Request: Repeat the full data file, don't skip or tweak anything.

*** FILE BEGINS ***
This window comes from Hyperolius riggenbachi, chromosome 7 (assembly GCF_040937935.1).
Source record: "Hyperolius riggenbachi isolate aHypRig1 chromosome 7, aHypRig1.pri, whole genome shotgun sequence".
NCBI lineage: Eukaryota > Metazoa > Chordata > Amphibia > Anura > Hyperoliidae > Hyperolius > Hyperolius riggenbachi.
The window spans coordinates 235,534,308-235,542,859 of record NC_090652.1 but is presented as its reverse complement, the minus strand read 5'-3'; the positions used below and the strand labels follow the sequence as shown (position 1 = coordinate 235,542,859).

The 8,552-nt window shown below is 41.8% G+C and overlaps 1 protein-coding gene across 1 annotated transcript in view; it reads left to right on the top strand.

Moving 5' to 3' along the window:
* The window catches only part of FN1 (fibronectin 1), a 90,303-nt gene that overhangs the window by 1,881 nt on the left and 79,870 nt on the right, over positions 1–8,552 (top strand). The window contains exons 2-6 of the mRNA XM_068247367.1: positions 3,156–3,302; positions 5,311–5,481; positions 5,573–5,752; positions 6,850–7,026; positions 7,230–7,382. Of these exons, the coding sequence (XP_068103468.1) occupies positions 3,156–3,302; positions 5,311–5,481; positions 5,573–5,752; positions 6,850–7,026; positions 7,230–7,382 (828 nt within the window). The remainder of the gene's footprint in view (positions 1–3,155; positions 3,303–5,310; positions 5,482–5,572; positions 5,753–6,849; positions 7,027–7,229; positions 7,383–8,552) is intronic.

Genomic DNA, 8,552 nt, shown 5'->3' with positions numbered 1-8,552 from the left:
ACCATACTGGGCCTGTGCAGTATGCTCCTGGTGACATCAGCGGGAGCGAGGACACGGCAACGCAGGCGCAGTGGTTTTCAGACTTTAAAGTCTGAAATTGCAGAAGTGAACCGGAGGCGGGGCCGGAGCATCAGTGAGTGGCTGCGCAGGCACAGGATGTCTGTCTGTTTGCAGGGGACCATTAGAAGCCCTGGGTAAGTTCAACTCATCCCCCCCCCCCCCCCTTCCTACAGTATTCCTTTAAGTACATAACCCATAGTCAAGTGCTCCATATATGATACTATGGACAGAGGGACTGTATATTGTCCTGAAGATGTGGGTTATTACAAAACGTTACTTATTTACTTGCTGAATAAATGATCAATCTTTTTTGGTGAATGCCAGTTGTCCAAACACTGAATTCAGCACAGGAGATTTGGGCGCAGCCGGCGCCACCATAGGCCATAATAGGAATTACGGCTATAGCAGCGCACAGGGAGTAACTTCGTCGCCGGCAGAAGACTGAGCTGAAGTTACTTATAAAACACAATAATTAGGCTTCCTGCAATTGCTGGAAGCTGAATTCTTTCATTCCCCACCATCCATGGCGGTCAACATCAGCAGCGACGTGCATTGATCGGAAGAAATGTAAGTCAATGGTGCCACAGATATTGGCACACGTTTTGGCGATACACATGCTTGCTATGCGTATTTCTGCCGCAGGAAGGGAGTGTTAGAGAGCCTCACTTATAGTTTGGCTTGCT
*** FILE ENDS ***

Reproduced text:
This window comes from Hyperolius riggenbachi, chromosome 7 (assembly GCF_040937935.1).
Source record: "Hyperolius riggenbachi isolate aHypRig1 chromosome 7, aHypRig1.pri, whole genome shotgun sequence".
NCBI lineage: Eukaryota > Metazoa > Chordata > Amphibia > Anura > Hyperoliidae > Hyperolius > Hyperolius riggenbachi.
The window spans coordinates 235,534,308-235,542,859 of record NC_090652.1 but is presented as its reverse complement, the minus strand read 5'-3'; the positions used below and the strand labels follow the sequence as shown (position 1 = coordinate 235,542,859).

The 8,552-nt window shown below is 41.8% G+C and overlaps 1 protein-coding gene across 1 annotated transcript in view; it reads left to right on the top strand.

Moving 5' to 3' along the window:
* The window catches only part of FN1 (fibronectin 1), a 90,303-nt gene that overhangs the window by 1,881 nt on the left and 79,870 nt on the right, over positions 1–8,552 (top strand). The window contains exons 2-6 of the mRNA XM_068247367.1: positions 3,156–3,302; positions 5,311–5,481; positions 5,573–5,752; positions 6,850–7,026; positions 7,230–7,382. Of these exons, the coding sequence (XP_068103468.1) occupies positions 3,156–3,302; positions 5,311–5,481; positions 5,573–5,752; positions 6,850–7,026; positions 7,230–7,382 (828 nt within the window). The remainder of the gene's footprint in view (positions 1–3,155; positions 3,303–5,310; positions 5,482–5,572; positions 5,753–6,849; positions 7,027–7,229; positions 7,383–8,552) is intronic.

Genomic DNA, 8,552 nt, shown 5'->3' with positions numbered 1-8,552 from the left:
ACCATACTGGGCCTGTGCAGTATGCTCCTGGTGACATCAGCGGGAGCGAGGACACGGCAACGCAGGCGCAGTGGTTTTCAGACTTTAAAGTCTGAAATTGCAGAAGTGAACCGGAGGCGGGGCCGGAGCATCAGTGAGTGGCTGCGCAGGCACAGGATGTCTGTCTGTTTGCAGGGGACCATTAGAAGCCCTGGGTAAGTTCAACTCATCCCCCCCCCCCCCCCTTCCTACAGTATTCCTTTAAGTACATAACCCATAGTCAAGTGCTCCATATATGATACTATGGACAGAGGGACTGTATATTGTCCTGAAGATGTGGGTTATTACAAAACGTTACTTATTTACTTGCTGAATAAATGATCAATCTTTTTTGGTGAATGCCAGTTGTCCAAACACTGAATTCAGCACAGGAGATTTGGGCGCAGCCGGCGCCACCATAGGCCATAATAGGAATTACGGCTATAGCAGCGCACAGGGAGTAACTTCGTCGCCGGCAGAAGACTGAGCTGAAGTTACTTATAAAACACAATAATTAGGCTTCCTGCAATTGCTGGAAGCTGAATTCTTTCATTCCCCACCATCCATGGCGGTCAACATCAGCAGCGACGTGCATTGATCGGAAGAAATGTAAGTCAATGGTGCCACAGATATTGGCACACGTTTTGGCGATACACATGCTTGCTATGCGTATTTCTGCCGCAGGAAGGGAGTGTTAGAGAGCCTCACTTATAGTTTGGCTTGCT